Kochi: Kerala’s City of Spice and Chinese Nets
Ancient Chinese nets and India’s oldest Jewish community, Kochi is a city that both seduces and fascinates. One of our stops on the inaugural India’s Cup route, we decided to see what this famous Keralan city was all about.
Up bright and early, Hindipendent Racing and the Sarriors were impatient to get off to Trivandrum to explore Kerala’s beaches and backwaters on the way, as well as making it to the hotel early enough to enjoy a couple of drinks by the pool. Rabbit Adventures said goodbye to yet another beloved member of India’s Cup, Viki, who had to fly back to Budapest, leaving only Attila and Balázs to plough on up to Chennai.
Before we headed off to Trivandrum, we decided to hop back to Fort Kochi, with a little bit of Jewtown thrown in for good measure. The rickshaw drive was shorter this morning, and the sight of the elaborate Chinese nets spreading out across the waterfront transformed the minimal experience we had by night.
Fisherman still pulled at the intricate shore-operated lift nets when we got there, although most of the day’s catch was already on display. This curious technique dates back at least 400 years, where one story of origin says they came from China via Macau, which, like Kochi at the time, was also a Portuguese colony. Other historical accounts even link the nets’ origin to traders in the 14th and 15th centuries from the court of Kubla Khan, while a local legend credits Chinese explorer Zhang with bringing the Chinese nets to Kochi.
Despite the glassy-eyed catches showcased on the stalls meters away from the nets, the method is a dying trade in Kerala, and one that is not financially sustainable.
Today the Chinese nets are more of a tourist attraction if anything, and while they’re still a part of Kochi’s legacy, it’s one that is in decline.
Kochi is a city of many secrets. It was one of the very first European colonies in India, being occupied by Portugal in 1503, but before it was one of the major spice hubs in the region for centuries, known to the Greek and Roman civilizations, as well as having been a core trade hub for the Arabs and the Chinese. However, a visit into the district called Jewtown around the 16th Paradesi Synagogue, we discovered a unique Jewish community made up of the Sephardic Jews, who came with the Portuguese and the Dutch, and the Malabar Jews, the oldest group of Jews in India!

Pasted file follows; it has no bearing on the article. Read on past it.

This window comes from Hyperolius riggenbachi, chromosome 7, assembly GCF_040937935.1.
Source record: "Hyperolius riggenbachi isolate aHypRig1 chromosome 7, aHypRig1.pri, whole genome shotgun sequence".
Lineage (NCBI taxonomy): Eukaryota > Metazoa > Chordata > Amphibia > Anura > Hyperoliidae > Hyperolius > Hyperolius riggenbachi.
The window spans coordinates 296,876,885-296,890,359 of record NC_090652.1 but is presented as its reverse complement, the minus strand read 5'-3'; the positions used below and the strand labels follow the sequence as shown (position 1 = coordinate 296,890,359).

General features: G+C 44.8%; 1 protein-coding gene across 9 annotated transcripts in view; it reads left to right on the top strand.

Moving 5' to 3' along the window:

The Malabar Jews came to Kerala after the destruction of the Second Temple in Jerusalem in 70AD, arriving at Cranganore near Kochi. The first synagogue in the city was destroyed by the Portuguese in the 16th century, but rebuilt by the Raja, and under his protection despite the Portuguese rule. Today, the Paradesi Synagogue is still active in Jewtown, and is also one of Kochi’s main attractions.
Jewtown is a 15-minute rickshaw ride away from Fort Kochi, and the infusion of spices in the air hit us the moment we rode into the neighbourhood. Its narrow lanes carry a nostalgic feel of Europe, but the smell of cinnamon, pepper and ginger infuses the air, and echoes of Kochi’s spice trade flourishes here around the synagogue.
The synagogue itself is a whitewashed building marked by a clock tower that was built at a later date. The Paradesi Synagogue shares a wall with the Mattancherry Palace Temple adjacent to it, and is tucked in a comfortable corner at the end of the street. Inside, it’s a small place of worship, lined with white and blue Portuguese tiles on the floor. Light streams in through the narrow windows, offering a glimpse to the stone tablets in the courtyard etched with Hebrew letters.
Winding back through the spice traders, one of the side streets led out to the Jewish Cemetery, a quiet place closed off to the public, where you can only catch a glimpse through the bars to the tombstones and laundry hanging in the distance.
As time ticked on, we grabbed a rickshaw back to the hotel to push onto Trivandrum.
The route down from Kochi took us parallel with Kerala’s famous backwaters. Winding in around a dirt track in Alleppey, we lost our way to the boat house jetty, but found ourselves driving through a rice paddy to a shack by a canal, to a quieter jetty (although we were swarmed by children in the first five minutes of arriving).
The view looked out onto the palm shaded backwaters where rice boats drifted down. After snapping a few photos we continued on our way, eager to make it to the hotel after hearing from the other teams there was a rooftop pool and bar.
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